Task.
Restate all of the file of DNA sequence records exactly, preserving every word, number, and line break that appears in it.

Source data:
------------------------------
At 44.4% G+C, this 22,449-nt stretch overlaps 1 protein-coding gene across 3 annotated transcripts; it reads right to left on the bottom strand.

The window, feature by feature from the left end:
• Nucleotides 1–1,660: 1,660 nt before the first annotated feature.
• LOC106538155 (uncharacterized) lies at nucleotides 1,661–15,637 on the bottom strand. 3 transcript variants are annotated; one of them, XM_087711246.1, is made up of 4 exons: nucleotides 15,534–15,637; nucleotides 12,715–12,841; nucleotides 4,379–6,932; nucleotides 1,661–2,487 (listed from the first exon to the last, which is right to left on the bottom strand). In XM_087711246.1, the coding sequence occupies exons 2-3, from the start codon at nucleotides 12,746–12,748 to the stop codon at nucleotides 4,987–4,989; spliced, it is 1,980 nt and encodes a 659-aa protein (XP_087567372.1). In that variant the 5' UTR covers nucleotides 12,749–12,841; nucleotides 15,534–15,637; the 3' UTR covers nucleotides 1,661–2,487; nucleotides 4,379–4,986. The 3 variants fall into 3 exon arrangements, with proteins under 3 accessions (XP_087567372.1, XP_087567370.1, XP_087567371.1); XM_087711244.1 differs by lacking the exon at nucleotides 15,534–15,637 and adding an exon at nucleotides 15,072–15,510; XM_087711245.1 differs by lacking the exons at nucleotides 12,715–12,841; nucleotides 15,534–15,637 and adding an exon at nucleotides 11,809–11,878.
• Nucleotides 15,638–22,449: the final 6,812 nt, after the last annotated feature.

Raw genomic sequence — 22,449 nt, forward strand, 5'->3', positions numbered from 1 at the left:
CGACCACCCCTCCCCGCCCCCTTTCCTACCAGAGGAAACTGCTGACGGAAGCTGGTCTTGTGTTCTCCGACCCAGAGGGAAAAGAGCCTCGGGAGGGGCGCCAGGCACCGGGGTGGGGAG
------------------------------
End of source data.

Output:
At 44.4% G+C, this 22,449-nt stretch overlaps 1 protein-coding gene across 3 annotated transcripts; it reads right to left on the bottom strand.

The window, feature by feature from the left end:
• Nucleotides 1–1,660: 1,660 nt before the first annotated feature.
• LOC106538155 (uncharacterized) lies at nucleotides 1,661–15,637 on the bottom strand. 3 transcript variants are annotated; one of them, XM_087711246.1, is made up of 4 exons: nucleotides 15,534–15,637; nucleotides 12,715–12,841; nucleotides 4,379–6,932; nucleotides 1,661–2,487 (listed from the first exon to the last, which is right to left on the bottom strand). In XM_087711246.1, the coding sequence occupies exons 2-3, from the start codon at nucleotides 12,746–12,748 to the stop codon at nucleotides 4,987–4,989; spliced, it is 1,980 nt and encodes a 659-aa protein (XP_087567372.1). In that variant the 5' UTR covers nucleotides 12,749–12,841; nucleotides 15,534–15,637; the 3' UTR covers nucleotides 1,661–2,487; nucleotides 4,379–4,986. The 3 variants fall into 3 exon arrangements, with proteins under 3 accessions (XP_087567372.1, XP_087567370.1, XP_087567371.1); XM_087711244.1 differs by lacking the exon at nucleotides 15,534–15,637 and adding an exon at nucleotides 15,072–15,510; XM_087711245.1 differs by lacking the exons at nucleotides 12,715–12,841; nucleotides 15,534–15,637 and adding an exon at nucleotides 11,809–11,878.
• Nucleotides 15,638–22,449: the final 6,812 nt, after the last annotated feature.

Raw genomic sequence — 22,449 nt, forward strand, 5'->3', positions numbered from 1 at the left:
CGACCACCCCTCCCCGCCCCCTTTCCTACCAGAGGAAACTGCTGACGGAAGCTGGTCTTGTGTTCTCCGACCCAGAGGGAAAAGAGCCTCGGGAGGGGCGCCAGGCACCGGGGTGGGGAG